Tuesday, 18 January 2011

Devonwall deal in the Lords?

James Landale reckons the game's afoot.

Game over for St Tudy's new school?

I've been trying for some time to get clarification about funding for a new school at St Tudy. The crucial issue was to get central government to extend its March 2011 deadline for a £1.3million contribution. The Department for Education has just sent me this email:
"Since the school is a VA school, capital grants for projects at the school are subject to two rules which are relevant in this case.

· grants can only be paid against receipts on spend rather than as an upfront allocation;

· grants have to be spent in the year for which they are made. 2005 Targeted Capital Fund allocations would have been expected to be spent by 2008 at the latest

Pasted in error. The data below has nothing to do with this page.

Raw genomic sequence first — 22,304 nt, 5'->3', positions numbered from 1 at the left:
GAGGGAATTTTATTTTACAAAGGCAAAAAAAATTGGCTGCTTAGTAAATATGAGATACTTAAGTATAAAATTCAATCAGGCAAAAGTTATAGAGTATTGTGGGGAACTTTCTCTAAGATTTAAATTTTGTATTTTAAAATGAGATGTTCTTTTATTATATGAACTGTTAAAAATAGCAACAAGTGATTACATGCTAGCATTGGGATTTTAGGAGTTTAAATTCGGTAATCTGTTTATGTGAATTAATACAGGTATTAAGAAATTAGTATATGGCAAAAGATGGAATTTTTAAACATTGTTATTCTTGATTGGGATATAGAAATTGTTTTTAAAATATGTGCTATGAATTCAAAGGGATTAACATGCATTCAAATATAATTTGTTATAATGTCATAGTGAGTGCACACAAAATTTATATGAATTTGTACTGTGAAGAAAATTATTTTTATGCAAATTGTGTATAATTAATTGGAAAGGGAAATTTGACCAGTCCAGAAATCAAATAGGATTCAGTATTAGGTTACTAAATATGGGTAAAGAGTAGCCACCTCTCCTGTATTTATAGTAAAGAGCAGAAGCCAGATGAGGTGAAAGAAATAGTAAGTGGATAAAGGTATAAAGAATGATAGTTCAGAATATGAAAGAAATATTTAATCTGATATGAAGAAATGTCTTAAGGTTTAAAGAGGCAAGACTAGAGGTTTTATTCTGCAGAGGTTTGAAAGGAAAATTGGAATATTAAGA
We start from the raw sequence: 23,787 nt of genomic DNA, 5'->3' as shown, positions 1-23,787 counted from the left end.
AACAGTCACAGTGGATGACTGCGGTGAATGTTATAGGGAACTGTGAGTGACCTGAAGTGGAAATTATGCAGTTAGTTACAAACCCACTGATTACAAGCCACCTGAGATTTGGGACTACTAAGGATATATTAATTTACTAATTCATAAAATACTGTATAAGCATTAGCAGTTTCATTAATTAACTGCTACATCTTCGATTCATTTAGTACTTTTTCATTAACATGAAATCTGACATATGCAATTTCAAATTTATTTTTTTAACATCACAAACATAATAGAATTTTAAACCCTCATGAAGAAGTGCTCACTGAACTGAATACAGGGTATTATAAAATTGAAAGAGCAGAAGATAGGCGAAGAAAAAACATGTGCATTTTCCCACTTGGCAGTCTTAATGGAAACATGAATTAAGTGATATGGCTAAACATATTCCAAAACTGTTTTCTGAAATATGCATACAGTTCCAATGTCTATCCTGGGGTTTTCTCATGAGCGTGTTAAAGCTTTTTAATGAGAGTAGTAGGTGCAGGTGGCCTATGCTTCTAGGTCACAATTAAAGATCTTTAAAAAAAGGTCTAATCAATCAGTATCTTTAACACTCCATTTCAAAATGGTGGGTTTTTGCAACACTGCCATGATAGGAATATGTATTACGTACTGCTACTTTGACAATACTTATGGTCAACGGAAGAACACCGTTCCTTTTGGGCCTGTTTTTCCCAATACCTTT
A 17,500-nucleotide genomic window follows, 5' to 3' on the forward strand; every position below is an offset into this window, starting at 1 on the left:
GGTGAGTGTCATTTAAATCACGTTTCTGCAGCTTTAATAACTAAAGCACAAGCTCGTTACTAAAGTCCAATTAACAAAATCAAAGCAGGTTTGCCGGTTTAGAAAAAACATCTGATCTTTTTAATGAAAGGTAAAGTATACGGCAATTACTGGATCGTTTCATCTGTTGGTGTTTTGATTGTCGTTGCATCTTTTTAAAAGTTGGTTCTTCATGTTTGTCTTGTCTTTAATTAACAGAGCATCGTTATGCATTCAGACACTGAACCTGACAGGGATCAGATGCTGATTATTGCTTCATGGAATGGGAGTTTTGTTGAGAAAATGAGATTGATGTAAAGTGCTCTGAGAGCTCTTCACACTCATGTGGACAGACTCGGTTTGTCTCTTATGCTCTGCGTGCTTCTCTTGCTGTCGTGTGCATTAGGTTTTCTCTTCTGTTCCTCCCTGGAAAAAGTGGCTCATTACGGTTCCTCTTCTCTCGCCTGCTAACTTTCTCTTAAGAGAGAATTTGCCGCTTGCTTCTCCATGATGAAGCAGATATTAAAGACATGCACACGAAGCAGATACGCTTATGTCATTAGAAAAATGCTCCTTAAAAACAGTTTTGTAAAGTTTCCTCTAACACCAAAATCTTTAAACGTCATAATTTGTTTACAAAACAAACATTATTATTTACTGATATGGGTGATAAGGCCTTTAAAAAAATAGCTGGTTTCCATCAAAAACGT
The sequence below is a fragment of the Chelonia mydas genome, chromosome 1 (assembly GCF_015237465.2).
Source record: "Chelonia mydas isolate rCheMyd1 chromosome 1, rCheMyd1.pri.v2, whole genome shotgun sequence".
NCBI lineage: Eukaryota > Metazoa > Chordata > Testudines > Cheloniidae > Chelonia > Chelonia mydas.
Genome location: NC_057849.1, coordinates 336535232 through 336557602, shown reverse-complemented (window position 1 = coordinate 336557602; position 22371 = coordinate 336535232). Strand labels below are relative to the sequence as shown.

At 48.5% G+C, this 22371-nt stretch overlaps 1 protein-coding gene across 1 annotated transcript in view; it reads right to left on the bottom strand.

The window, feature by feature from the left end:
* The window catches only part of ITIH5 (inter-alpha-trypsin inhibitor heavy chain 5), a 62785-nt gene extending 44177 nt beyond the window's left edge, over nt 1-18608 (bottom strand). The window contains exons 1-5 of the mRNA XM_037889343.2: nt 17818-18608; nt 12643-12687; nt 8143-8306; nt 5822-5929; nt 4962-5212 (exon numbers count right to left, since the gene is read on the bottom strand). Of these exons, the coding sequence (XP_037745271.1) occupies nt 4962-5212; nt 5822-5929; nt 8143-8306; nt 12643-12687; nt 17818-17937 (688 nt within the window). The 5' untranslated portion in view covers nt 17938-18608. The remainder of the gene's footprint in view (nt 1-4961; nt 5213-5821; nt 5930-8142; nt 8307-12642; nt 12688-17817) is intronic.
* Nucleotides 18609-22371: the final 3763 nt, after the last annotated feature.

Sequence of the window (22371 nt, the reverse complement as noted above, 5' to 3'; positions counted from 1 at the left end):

in view of the financial situation, HM Treasury is no longer allowing departments flexibility to carry forward unspent funding form the last spending review period into the new one."
I have asked Cornwall Council for a comment and will update this post when I get it.

Friday, 14 January 2011

Paws for thought

It's been nine months in the writing, it runs to 22 pages with 53 pages of appendixes, and its main conclusion is to leave things as they are - with town and parish councils making such changes as they see fit. But if you want to read the Cornwall Council report about dogs on beaches, you can do so here.

Rainy Day Camborne

Rarely can so much effort have gone into generating such a low turnout. Barely one in five voters bothered yesterday, and so Labour's Jude Robinson was quite right to express caution when asked on BBC Radio Cornwall this morning to assess the significance of her victory in the Camborne North by-election.